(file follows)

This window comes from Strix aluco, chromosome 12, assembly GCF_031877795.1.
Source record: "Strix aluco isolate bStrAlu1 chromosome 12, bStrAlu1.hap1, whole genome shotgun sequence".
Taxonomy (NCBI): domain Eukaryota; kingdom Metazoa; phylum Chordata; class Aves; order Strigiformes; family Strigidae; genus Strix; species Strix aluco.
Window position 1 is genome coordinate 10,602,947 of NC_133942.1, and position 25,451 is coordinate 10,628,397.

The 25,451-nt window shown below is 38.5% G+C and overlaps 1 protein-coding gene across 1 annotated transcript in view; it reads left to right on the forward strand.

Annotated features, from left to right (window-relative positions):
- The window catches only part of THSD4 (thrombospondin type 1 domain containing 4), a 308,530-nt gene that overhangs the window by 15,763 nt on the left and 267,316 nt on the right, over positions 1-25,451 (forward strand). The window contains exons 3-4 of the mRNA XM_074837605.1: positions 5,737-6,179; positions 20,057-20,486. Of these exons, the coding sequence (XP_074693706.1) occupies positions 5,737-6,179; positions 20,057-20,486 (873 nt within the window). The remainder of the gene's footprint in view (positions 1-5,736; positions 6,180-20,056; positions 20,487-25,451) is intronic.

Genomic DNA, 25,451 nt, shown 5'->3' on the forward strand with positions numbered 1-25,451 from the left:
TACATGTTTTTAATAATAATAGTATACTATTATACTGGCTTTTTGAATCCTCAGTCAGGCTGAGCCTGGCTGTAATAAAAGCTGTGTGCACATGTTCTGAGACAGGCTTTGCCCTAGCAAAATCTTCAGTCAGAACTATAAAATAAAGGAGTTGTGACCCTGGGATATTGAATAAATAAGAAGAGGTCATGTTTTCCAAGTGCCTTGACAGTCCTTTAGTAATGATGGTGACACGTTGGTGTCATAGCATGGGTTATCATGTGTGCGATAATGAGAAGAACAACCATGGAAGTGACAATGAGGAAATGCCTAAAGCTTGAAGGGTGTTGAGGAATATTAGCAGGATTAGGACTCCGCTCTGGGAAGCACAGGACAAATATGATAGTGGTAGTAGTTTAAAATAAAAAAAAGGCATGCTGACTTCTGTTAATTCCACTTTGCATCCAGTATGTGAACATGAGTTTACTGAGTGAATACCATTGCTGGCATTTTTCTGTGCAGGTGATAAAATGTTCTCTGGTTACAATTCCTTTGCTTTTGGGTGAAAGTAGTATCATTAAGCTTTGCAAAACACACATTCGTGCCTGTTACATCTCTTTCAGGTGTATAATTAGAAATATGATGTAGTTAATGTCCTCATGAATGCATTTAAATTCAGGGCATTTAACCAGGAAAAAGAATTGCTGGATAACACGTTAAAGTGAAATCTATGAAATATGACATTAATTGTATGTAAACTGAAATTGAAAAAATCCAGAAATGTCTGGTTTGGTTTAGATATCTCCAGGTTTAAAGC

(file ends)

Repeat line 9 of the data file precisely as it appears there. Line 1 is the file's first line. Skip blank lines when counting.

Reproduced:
TACATGTTTTTAATAATAATAGTATACTATTATACTGGCTTTTTGAATCCTCAGTCAGGCTGAGCCTGGCTGTAATAAAAGCTGTGTGCACATGTTCTGAGACAGGCTTTGCCCTAGCAAAATCTTCAGTCAGAACTATAAAATAAAGGAGTTGTGACCCTGGGATATTGAATAAATAAGAAGAGGTCATGTTTTCCAAGTGCCTTGACAGTCCTTTAGTAATGATGGTGACACGTTGGTGTCATAGCATGGGTTATCATGTGTGCGATAATGAGAAGAACAACCATGGAAGTGACAATGAGGAAATGCCTAAAGCTTGAAGGGTGTTGAGGAATATTAGCAGGATTAGGACTCCGCTCTGGGAAGCACAGGACAAATATGATAGTGGTAGTAGTTTAAAATAAAAAAAAGGCATGCTGACTTCTGTTAATTCCACTTTGCATCCAGTATGTGAACATGAGTTTACTGAGTGAATACCATTGCTGGCATTTTTCTGTGCAGGTGATAAAATGTTCTCTGGTTACAATTCCTTTGCTTTTGGGTGAAAGTAGTATCATTAAGCTTTGCAAAACACACATTCGTGCCTGTTACATCTCTTTCAGGTGTATAATTAGAAATATGATGTAGTTAATGTCCTCATGAATGCATTTAAATTCAGGGCATTTAACCAGGAAAAAGAATTGCTGGATAACACGTTAAAGTGAAATCTATGAAATATGACATTAATTGTATGTAAACTGAAATTGAAAAAATCCAGAAATGTCTGGTTTGGTTTAGATATCTCCAGGTTTAAAGC